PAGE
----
Bucksport family uses experience, Ice Bucket Challenge popularity to raise ALS awareness

The Klenowski family of Bucksport walks every year to raise money for ALS research. This year, Heidi Klenowski will be participating is an Ice Bucket Challenge at Carriers in Bucksport.
Heidi Klenowski
The Klenowski family of Bucksport walks every year to raise money for ALS research. This year, Heidi Klenowski will be participating is an Ice Bucket Challenge at Carriers in Bucksport.
Posted Aug. 20, 2014, at 9:52 a.m.
Last modified Aug. 21, 2014, at 4:49 p.m.

Related stories

A T-shirt that lists Paul Klenowski Sr., who had ALS, which represents the Klenowski family of Bucksport's efforts to raise ALS awareness.
Heidi Klenowski
A T-shirt that lists Paul Klenowski Sr., who had ALS, which represents the Klenowski family of Bucksport's efforts to raise ALS awareness.
Heidi Klenowski is interviewed at an ALS Walk in this file photo. The Klenowski family of Bucksport walks every year to raise money for ALS research.
Heidi Klenowski
Heidi Klenowski is interviewed at an ALS Walk in this file photo. The Klenowski family of Bucksport walks every year to raise money for ALS research.

While the ALS Ice Bucket Challenge has spawned video after video of folks being doused with icy water and also raised money for research while encouraging people to learn more about the disease, for one family in Bucksport, this progressive neurodegenerative disease is all-too-familiar.

But the Klenowski family of Bucksport doesn’t like to spend much time thinking about their chances of developing amyotrophic lateral sclerosis, also known as ALS or Lou Gehrig’s disease. Instead, the possibility has given the family of four a cause and spurred them to live fully every day. They’re glad to see the disease in the spotlight thanks to thousands of people participating in the Ice Bucket Challenge to raise money for ALS research.

ALS is a progressive neuromuscular disease that causes patients to slowly lose the ability to move, speak and eventually, breathe. It is not typically hereditary, and there is no known cause or cure.

However, for the Klenowskis, it appears the disease that took the life of Paul Klenowski Jr.’s father and grandmother may be hereditary, making them part of 5 to 10 percent of patients who pass the gene, according to Gregory Cox, an associate professor at Jackson Lab.

ALS is a particularly challenging disease for families such as the Klenowskis because even though body function deteriorates, the patient’s mind remains intact, making him or her painfully aware of changing physical capabilities.

“You know how much function you’ve lost from one day to the next, you know what you could do yesterday that you can’t do today and that’s really sad,” Cox said. “It’s particularly hard on caregivers, whole families are affected.”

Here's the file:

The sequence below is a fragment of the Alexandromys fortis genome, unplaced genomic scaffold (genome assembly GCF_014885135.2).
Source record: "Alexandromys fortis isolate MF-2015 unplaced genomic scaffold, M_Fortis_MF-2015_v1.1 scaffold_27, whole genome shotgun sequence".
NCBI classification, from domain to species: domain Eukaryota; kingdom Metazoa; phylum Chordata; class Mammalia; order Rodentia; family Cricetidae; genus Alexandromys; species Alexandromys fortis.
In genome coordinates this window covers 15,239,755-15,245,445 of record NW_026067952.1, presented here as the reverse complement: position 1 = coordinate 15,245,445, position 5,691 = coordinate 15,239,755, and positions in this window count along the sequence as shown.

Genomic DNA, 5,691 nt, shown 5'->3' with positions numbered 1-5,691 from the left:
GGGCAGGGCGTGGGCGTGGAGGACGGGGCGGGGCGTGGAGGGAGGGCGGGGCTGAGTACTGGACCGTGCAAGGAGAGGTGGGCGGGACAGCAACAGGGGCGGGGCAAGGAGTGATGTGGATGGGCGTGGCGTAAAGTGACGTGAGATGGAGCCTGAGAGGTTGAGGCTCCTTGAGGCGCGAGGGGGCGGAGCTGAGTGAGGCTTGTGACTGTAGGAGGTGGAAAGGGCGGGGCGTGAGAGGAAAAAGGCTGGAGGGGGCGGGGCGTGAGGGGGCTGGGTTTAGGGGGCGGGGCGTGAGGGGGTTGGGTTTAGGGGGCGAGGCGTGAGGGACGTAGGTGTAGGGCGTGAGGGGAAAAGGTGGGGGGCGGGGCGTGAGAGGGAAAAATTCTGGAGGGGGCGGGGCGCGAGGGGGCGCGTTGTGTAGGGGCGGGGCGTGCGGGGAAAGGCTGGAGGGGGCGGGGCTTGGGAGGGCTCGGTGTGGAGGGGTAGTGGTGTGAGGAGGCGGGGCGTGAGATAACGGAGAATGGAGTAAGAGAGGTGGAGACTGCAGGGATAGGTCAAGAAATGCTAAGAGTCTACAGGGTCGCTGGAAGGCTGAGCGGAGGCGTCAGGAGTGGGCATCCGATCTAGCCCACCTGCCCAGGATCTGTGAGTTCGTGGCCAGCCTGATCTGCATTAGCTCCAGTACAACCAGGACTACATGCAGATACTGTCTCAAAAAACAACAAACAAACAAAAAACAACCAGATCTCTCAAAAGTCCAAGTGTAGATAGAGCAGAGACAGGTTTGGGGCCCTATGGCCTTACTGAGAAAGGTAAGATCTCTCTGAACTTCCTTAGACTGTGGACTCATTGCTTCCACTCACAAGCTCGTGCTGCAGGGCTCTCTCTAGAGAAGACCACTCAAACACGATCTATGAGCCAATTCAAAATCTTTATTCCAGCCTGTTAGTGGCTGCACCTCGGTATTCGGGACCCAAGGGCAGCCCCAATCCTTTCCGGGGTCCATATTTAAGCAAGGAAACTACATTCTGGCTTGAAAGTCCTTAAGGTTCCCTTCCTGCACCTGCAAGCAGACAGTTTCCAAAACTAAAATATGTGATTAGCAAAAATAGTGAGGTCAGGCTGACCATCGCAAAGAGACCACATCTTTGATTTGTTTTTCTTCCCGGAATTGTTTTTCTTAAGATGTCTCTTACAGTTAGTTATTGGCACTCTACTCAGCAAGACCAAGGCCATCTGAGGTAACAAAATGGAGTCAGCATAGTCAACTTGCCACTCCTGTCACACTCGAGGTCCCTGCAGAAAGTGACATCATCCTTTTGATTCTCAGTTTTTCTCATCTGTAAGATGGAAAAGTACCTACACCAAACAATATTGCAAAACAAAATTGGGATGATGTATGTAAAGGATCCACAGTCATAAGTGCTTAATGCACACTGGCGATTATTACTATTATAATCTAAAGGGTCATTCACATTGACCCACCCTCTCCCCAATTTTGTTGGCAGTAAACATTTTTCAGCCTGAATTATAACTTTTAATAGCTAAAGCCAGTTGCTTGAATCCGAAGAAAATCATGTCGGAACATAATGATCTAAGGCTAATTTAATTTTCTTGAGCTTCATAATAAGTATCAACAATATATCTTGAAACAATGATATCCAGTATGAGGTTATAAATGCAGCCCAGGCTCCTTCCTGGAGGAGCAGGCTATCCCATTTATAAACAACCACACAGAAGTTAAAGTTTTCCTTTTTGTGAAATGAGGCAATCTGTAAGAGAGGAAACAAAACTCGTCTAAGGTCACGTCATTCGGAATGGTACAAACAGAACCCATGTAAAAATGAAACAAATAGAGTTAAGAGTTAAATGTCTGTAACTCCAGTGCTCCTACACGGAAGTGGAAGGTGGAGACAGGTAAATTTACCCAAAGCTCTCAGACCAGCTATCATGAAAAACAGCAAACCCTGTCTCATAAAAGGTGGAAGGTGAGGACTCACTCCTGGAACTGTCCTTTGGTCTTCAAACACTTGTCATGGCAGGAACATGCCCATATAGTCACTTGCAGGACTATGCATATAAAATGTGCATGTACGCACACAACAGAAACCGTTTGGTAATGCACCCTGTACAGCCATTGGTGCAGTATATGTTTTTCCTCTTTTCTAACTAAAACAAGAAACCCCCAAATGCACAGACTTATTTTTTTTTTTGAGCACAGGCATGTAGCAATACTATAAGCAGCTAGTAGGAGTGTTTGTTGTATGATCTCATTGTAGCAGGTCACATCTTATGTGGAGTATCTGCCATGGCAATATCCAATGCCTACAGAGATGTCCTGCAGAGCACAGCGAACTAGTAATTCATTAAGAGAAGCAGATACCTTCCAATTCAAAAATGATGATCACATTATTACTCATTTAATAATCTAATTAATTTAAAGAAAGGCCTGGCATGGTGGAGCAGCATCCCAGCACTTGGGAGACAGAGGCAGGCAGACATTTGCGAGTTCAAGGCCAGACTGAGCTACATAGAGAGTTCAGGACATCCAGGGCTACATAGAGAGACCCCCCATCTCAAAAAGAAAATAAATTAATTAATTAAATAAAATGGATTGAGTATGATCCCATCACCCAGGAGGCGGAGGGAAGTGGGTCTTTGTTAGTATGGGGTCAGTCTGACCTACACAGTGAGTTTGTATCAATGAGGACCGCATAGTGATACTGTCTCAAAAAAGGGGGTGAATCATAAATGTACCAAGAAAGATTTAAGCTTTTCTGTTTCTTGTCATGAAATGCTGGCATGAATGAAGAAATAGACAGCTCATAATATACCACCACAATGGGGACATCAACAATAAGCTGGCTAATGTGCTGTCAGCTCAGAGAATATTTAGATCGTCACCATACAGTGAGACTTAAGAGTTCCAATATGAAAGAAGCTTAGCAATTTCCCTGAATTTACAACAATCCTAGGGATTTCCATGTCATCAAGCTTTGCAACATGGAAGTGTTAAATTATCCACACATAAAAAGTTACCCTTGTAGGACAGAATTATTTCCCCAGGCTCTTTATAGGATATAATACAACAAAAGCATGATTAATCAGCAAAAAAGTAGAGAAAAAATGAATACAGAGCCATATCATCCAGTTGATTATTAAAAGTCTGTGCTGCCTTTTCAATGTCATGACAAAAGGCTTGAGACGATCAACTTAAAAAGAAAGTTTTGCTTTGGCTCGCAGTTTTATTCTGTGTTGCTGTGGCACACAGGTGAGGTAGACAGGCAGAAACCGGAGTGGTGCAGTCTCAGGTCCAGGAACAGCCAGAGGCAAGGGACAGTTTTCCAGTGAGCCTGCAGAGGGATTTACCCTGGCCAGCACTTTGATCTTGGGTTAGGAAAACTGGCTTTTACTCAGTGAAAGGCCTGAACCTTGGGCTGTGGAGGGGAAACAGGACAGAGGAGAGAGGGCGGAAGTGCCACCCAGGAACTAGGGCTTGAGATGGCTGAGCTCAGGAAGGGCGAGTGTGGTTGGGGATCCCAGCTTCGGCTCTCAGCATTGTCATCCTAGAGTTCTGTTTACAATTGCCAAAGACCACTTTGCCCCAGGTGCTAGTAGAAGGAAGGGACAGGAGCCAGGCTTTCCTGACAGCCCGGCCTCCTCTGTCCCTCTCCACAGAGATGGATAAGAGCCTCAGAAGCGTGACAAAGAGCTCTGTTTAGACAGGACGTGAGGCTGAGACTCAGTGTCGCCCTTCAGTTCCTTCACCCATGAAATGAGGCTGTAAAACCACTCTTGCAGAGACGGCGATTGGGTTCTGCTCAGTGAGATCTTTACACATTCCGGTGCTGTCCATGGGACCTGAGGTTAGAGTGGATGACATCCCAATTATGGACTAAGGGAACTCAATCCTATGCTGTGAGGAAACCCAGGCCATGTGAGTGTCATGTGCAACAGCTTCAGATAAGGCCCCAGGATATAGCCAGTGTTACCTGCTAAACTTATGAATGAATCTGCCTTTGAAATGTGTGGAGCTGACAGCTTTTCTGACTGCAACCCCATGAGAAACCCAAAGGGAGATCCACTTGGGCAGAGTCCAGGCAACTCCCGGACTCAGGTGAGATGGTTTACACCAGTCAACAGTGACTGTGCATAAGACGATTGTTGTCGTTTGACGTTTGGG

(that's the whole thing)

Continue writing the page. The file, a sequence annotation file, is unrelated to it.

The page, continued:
Because of the genetic connection, the family has met with scientists at Jackson Lab who asked for a DNA sample from Paul Klenowski Sr. and talked with them about their likelihood of a diagnosis and genetic sequencing that could determine whether or not they have the gene. Paul Klenowski Jr. has a 50/50 chance of being diagnosed, and if he is, his two sons, Hunter, 12, and Moxen, 7, also have the same chance.

Heidi Klenowski said she and her husband decided he would not take a test.

Instead, they want to spend their time focused on how they can help expedite the search for a cure by fundraising and helping bring awareness to the issue.

“It’s heartbreaking, but at the same time, it’s not something that’s on our mind all the time, we don’t talk about it all the time,” Klenowski said. “It’s a touchy subject when it gets into the details of our specific experience, but I like spreading awareness.”

Because of the increased popularity of the ALS Ice Bucket Challenge, fundraising has reached an all time high for both the family and the ALS Association, which among other things, advocates for more research about the disease and potential cures. T he association received $4 million between July 29 and Aug. 12, and donations have come from 70,000 new donors.

“It’s absolutely phenomenal, and it’s one of those things that I don’t think anyone could have ever predicted,” said Carol Lamb, a Hampden resident who is co-chairman of a Bangor-area ALS walk. “It’s brought the name ALS to every household.”

Klenowski said she already has raised $450, though that may have something to do with her promise to douse herself with one bucket of ice water per $10 donated.

This Friday, she will be at Carrier’s Mainely Lobster in Bucksport starting at 4 p.m., and she will subject herself to dump after dump of ice water until the last donor has left. The restaurant also has offered anyone who donates $10 or more 10 percent off their meal. Klenowski said she’s heard from dozens of people interested in supporting the cause.

“I just came up with this idea of doing one bucket for $10, and now I’m going to be soaking wet for six hours straight,” she said with a laugh.

And while she’s excited to have so many people donating through their own ice bucket challenges, Klenowski said she’s mostly happy that people are learning about ALS and shedding light on its impact on families.

“I just want people to be aware that it’s out there and hopefully that with enough research and fundraising we can beat this so that nobody else has to go through this horrible disease,” she said.

For information about the Klenowskis’ fundraising event on Friday, visit their Facebook page at https://www.facebook.com/events/1498541550391738/?ref=2&ref_dashboard_filter=upcoming.

SEE COMMENTS →

ADVERTISEMENT | Grow your business
ADVERTISEMENT | Grow your business

Similar Articles

More in Health